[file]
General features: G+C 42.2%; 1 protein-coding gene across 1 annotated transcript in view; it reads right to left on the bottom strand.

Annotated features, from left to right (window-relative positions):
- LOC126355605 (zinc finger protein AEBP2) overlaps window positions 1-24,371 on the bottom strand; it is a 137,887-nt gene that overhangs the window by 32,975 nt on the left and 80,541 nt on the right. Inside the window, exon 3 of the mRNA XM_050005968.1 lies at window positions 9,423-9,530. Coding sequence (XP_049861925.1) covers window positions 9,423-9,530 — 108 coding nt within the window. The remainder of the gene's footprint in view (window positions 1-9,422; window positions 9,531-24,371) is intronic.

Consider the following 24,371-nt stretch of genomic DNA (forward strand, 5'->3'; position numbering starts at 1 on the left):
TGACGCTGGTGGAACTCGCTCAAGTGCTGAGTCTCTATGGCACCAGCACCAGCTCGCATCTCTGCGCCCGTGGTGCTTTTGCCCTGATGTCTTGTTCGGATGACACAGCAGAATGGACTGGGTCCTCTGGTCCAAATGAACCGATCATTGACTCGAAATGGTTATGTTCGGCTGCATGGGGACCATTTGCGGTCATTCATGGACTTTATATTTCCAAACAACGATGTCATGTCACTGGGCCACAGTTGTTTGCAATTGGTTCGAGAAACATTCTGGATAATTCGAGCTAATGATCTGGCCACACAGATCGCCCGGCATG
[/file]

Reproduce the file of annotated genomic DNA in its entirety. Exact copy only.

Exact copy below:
General features: G+C 42.2%; 1 protein-coding gene across 1 annotated transcript in view; it reads right to left on the bottom strand.

Annotated features, from left to right (window-relative positions):
- LOC126355605 (zinc finger protein AEBP2) overlaps window positions 1-24,371 on the bottom strand; it is a 137,887-nt gene that overhangs the window by 32,975 nt on the left and 80,541 nt on the right. Inside the window, exon 3 of the mRNA XM_050005968.1 lies at window positions 9,423-9,530. Coding sequence (XP_049861925.1) covers window positions 9,423-9,530 — 108 coding nt within the window. The remainder of the gene's footprint in view (window positions 1-9,422; window positions 9,531-24,371) is intronic.

Consider the following 24,371-nt stretch of genomic DNA (forward strand, 5'->3'; position numbering starts at 1 on the left):
TGACGCTGGTGGAACTCGCTCAAGTGCTGAGTCTCTATGGCACCAGCACCAGCTCGCATCTCTGCGCCCGTGGTGCTTTTGCCCTGATGTCTTGTTCGGATGACACAGCAGAATGGACTGGGTCCTCTGGTCCAAATGAACCGATCATTGACTCGAAATGGTTATGTTCGGCTGCATGGGGACCATTTGCGGTCATTCATGGACTTTATATTTCCAAACAACGATGTCATGTCACTGGGCCACAGTTGTTTGCAATTGGTTCGAGAAACATTCTGGATAATTCGAGCTAATGATCTGGCCACACAGATCGCCCGGCATG